"voodoo" (CC BY-NC-ND 2.0) thomas murawsky

“voodoo” (CC BY-NC-ND 2.0) thomas murawsky


Liberty High School’s big clean-cut balding principal, Franklin West, met Carlos Rodriguez as a freshman, reflexively finding the wise-cracking pony-tailed adolescent repugnant. Franklin drove into the inner city from a middle-class white neighborhood outside the city limits, where his stern Christian father once sold insurance, where home was his mother’s orderly domain. Franklin believed they raised him right, all his boyhood spankings were well-deserved, and that parents had become negligent; he hated having to coddle rather than simply suspend Carlos at will; if only corporal punishment were still allowed, he dreamed. The best he could do was find grounds for an occasional suspension and give his teachers firm reminders to send Carlos to his office after any sign of non-compliance. Franklin prided himself on his disciplinary methods, including the use of highly detailed files on every student; his files on teachers were no secret either. “I run a tight ship,” he liked to say, “follow the rules or walk the plank.”  He considered “What’s wrong with you?” a conversation starter with Carlos, “I know your parents are undocumented” a closer. After four years of his counseling sessions, Franklin lamented not being able to make Carlos shed a tear or take a swing.


All his teachers would have been shocked to find out that while publicly praising Carlos for making something of himself as graduation day approached, Franklin also kept a little black novelty store voodoo doll, with a cutout of Carlos’ year-book head-shot glued on. The little body tucked in his bottom desk drawer was covered with so many sewing needles head-to-feet, Franklin now risked pricking a finger every time he pushed one more in. He had come to believe needles were more potent than any colorful bead-headed bulletin board pin—thumb tacks or safety pins were out of the question. He had stopped using deliberately rusted needles when the doll was barely visible and too risky a target— a tetanus locked jaw was the inspired curse for Carlos.


That Carlos had delivered his valedictorian speech like a populist presidential candidate rather than a high school senior—standing ovation included—left Franklin alone in his office playing out murder scenarios in his mind at the end of the day. Tossing a Molotov cocktail through Carlos’ first-floor bedroom window late night was a favorite fantasy. Franklin saw himself parked across the street, looking through the night-vision scope on his new semi-automatic AR-15 rifle—praying to see Carlos and his boyfriend run out screaming in flames. Yes, Franklin was having abhorrent ideation and had been leaking psychopathic behavior for some time: he not only knew where Carlos lived, he had followed him closely enough to know exactly which room he slept in and with whom.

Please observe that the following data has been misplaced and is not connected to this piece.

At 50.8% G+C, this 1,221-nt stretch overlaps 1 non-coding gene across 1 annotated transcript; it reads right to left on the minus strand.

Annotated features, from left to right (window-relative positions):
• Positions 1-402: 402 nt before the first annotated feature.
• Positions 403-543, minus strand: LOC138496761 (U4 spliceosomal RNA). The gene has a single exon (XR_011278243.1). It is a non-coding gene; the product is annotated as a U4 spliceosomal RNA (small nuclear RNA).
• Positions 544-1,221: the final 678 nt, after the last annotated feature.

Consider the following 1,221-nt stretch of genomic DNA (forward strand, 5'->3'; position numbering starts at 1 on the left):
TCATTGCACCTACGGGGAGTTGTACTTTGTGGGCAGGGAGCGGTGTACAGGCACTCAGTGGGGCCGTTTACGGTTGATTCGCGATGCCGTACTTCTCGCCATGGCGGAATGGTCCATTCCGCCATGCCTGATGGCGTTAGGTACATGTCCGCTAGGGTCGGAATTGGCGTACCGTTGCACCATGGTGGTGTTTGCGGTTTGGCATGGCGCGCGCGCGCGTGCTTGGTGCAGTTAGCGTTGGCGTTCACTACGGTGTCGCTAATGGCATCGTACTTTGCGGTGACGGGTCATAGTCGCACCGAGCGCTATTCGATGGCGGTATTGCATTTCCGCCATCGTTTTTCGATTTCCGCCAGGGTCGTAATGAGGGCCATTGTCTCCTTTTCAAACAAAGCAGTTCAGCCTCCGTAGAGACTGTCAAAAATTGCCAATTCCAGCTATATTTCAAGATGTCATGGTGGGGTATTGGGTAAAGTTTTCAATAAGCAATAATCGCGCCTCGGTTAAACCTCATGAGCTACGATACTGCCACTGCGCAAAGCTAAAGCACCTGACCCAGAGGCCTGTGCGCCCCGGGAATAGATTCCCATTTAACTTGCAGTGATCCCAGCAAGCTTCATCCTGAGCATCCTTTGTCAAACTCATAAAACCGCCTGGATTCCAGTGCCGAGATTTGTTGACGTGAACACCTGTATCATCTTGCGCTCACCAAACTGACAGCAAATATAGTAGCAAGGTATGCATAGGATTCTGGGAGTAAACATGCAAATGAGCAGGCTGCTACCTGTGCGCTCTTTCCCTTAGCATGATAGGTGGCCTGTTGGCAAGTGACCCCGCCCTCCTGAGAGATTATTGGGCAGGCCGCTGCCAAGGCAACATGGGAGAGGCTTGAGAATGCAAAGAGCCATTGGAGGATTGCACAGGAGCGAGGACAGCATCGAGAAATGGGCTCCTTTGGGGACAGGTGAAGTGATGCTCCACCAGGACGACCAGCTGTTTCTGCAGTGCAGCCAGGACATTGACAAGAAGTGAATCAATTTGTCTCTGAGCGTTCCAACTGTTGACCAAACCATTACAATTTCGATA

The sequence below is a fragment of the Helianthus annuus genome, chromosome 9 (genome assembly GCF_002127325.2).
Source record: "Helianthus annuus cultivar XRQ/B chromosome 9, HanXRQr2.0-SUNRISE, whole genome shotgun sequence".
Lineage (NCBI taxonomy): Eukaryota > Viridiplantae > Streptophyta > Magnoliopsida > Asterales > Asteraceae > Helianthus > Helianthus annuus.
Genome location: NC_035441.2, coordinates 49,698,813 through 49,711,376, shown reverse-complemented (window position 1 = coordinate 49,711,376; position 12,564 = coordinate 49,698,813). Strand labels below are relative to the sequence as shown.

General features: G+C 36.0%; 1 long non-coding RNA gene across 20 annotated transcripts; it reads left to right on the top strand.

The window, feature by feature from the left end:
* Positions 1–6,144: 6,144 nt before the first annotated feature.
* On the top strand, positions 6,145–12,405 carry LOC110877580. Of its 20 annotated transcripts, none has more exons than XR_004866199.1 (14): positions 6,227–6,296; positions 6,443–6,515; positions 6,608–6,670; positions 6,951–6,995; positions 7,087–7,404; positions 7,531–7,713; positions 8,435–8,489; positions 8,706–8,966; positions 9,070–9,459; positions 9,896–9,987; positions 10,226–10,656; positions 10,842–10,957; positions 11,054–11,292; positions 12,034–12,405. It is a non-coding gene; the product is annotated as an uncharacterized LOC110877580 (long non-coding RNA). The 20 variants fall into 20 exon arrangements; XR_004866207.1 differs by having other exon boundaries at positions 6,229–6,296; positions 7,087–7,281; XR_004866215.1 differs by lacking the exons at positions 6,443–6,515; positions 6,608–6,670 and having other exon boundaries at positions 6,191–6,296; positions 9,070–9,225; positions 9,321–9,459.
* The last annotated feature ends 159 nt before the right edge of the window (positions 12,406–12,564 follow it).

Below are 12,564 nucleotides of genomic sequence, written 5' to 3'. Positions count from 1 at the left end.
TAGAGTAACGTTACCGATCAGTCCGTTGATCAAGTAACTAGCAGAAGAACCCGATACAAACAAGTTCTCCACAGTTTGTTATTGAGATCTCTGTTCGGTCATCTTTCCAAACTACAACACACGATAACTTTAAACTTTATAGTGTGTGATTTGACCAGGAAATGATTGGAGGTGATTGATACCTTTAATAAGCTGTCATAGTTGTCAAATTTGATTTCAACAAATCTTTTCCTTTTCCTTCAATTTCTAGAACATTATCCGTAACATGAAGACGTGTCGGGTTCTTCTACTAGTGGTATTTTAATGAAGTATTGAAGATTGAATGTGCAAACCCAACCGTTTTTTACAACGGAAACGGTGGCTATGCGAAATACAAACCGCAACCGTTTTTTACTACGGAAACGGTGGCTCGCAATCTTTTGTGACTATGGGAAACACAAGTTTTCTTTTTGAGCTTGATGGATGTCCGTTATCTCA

Franklin could only see a border-crossing illegal homosexual who ran around school promoting disgusting ideas; unbelievably, one who was headed to a top university on a full scholarship! He had not only got passed Franklin on his watch, he was now larger than life having done so. All that anti-bullying and restorative justice work that teachers had begun at the school had provided the perfect atmosphere for him to thrive.  The tight red t-shirt emblazoned with “An Injury to One is an Injury to All” fueled Franklin’s spite; his only consolation was making sure Carlos’ parents were picked up by ICE and ultimately deported a few weeks before graduation; now college-bound, what could Franklin do to stop Carlos from getting that law degree, then doing what he always talked about? — helping, who Franklin thought, society’s misfits and multicultural ingrates who should be shot for the treasonous things they say about the U.S.


As Franklin held the little needle-covered corpse with his dead father’s old leather work gloves and placed it in a backyard hole beneath his favorite pine tree, he began to feel better inside a day-dream about fighting in Iraq or Afghanistan…if not for all his responsibilities as principal. There was also Betty—the sweet new librarian he had just hired that seemed made for him. Of course, the great novel and memoir he had outlined were not going to write themselves. Finally, he remembered his age.

As he poured lighter fluid over the silvery black deformity, he knew better than ever what mattered: anyone kneeling during the national anthem at an NFL game was, indeed, a son of a bitch–just another un-American freak. He would sideline as many of these sons of bitches as early as he could. This Carlos had gotten away; but there would be many more coming into his school building, and Franklin felt he was in the best position to handle them. He had learned his lesson; it was time to be more proactive. “Patriots are not born: they are made,” he liked to say.


Only the ashes of the voodoo doll were left when it stopped smoldering—a crust of blackened needles atop. Franklin could not help thinking about the look and potency of four years’ worth of charred slivers gradually stuck in a new doll with a fresh new face the following school year. Feelings of anticipation brought a sinister little smile to his face: the school was his after all, and he was not planning on going anywhere.

Untitled 2017 © Prasun Lala

[“Intersections” was first published on the author’s blog.]

Andrés Castro, a mentor for the PEN prison writing program from Queens, NY,  is listed in the Directory of Poets and Writers. He was founder/managing editor of two now non-extant small press poetry journals, The U.S. Latino Review and The Teacher’s Voice (archived online) and keeps a blog.